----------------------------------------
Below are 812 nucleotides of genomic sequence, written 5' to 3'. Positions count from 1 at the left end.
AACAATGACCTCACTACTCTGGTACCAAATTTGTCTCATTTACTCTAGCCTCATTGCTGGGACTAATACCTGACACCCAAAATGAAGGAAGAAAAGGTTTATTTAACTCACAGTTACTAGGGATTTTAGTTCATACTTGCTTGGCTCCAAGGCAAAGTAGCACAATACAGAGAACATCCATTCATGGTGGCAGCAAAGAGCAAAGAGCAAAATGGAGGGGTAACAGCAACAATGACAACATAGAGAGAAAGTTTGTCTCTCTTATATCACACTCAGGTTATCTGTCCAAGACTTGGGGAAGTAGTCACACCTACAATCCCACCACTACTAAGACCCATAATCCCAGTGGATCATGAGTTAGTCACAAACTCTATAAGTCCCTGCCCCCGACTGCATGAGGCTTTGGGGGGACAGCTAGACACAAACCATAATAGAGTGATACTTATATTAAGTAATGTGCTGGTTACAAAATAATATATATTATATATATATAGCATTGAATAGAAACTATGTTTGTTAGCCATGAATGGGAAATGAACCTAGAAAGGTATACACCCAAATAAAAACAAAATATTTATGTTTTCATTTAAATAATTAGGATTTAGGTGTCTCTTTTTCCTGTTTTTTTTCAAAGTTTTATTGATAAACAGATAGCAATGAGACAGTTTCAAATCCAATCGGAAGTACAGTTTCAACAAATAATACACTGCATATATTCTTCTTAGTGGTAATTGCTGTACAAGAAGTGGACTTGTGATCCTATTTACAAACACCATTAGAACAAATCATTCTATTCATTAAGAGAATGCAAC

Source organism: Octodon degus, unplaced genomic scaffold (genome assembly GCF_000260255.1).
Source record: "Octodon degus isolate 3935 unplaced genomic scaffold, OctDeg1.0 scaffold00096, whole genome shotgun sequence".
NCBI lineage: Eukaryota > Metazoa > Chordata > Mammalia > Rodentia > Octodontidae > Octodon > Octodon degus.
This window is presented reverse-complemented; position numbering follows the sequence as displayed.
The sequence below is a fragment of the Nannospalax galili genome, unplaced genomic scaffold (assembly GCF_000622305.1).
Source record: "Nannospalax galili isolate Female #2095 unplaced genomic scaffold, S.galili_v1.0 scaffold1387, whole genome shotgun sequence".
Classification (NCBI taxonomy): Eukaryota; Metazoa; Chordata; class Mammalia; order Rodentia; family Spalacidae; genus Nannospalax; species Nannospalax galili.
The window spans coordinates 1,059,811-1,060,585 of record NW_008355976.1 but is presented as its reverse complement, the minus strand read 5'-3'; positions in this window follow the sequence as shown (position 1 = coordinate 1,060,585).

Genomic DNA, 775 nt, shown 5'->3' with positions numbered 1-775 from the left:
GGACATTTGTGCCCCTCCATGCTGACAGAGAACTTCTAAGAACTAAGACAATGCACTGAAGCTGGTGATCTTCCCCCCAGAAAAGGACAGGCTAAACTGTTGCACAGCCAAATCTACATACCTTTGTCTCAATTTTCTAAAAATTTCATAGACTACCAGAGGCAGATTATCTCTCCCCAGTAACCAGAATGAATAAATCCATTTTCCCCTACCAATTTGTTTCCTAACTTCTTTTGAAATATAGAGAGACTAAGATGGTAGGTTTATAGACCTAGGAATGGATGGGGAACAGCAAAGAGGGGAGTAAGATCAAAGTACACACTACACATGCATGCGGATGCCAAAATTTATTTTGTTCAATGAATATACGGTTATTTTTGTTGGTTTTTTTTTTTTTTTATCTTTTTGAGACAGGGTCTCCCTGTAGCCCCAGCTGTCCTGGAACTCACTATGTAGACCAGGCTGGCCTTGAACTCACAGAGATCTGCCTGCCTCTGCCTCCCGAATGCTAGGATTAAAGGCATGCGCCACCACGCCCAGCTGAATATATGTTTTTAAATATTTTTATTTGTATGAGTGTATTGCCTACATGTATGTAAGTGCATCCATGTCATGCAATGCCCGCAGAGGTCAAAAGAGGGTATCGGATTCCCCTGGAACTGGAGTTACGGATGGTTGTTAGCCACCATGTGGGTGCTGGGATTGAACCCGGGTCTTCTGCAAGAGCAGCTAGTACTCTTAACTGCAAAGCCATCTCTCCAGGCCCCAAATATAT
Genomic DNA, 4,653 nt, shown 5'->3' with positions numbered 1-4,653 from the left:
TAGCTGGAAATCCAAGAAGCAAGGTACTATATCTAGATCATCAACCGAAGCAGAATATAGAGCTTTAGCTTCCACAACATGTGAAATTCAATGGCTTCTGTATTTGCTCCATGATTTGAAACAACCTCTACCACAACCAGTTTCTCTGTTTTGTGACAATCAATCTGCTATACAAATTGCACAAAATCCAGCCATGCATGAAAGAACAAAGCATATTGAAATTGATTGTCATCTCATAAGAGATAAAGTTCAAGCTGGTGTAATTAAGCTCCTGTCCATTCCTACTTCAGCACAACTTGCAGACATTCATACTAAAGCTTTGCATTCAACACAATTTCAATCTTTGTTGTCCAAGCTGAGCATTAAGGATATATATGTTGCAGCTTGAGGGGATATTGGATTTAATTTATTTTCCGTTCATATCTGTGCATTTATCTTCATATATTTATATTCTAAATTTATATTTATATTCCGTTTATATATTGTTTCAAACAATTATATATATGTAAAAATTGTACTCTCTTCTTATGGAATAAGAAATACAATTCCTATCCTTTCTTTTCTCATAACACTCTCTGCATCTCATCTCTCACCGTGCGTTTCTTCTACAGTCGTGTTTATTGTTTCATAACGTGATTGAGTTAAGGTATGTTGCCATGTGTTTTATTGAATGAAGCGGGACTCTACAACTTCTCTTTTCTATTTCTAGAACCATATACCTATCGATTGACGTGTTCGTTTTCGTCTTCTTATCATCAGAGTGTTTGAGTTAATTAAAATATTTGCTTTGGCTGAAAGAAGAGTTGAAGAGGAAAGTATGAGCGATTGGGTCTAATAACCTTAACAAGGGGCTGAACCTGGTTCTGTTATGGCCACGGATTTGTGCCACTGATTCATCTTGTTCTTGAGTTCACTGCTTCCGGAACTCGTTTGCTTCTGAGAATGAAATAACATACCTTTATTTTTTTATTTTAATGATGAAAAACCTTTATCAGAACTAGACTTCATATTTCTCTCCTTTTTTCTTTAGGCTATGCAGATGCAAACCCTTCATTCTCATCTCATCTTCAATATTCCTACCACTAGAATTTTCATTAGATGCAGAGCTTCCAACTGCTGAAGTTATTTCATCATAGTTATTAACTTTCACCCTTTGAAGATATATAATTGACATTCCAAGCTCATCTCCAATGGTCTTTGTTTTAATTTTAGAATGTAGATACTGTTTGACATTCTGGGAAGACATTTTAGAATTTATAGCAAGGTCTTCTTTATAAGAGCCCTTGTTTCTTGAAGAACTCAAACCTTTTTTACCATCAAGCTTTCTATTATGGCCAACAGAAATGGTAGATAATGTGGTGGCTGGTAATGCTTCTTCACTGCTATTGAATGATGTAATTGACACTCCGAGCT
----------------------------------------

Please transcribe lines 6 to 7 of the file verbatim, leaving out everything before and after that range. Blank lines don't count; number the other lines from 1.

This window is presented reverse-complemented; position numbering follows the sequence as displayed.
The sequence below is a fragment of the Nannospalax galili genome, unplaced genomic scaffold (assembly GCF_000622305.1).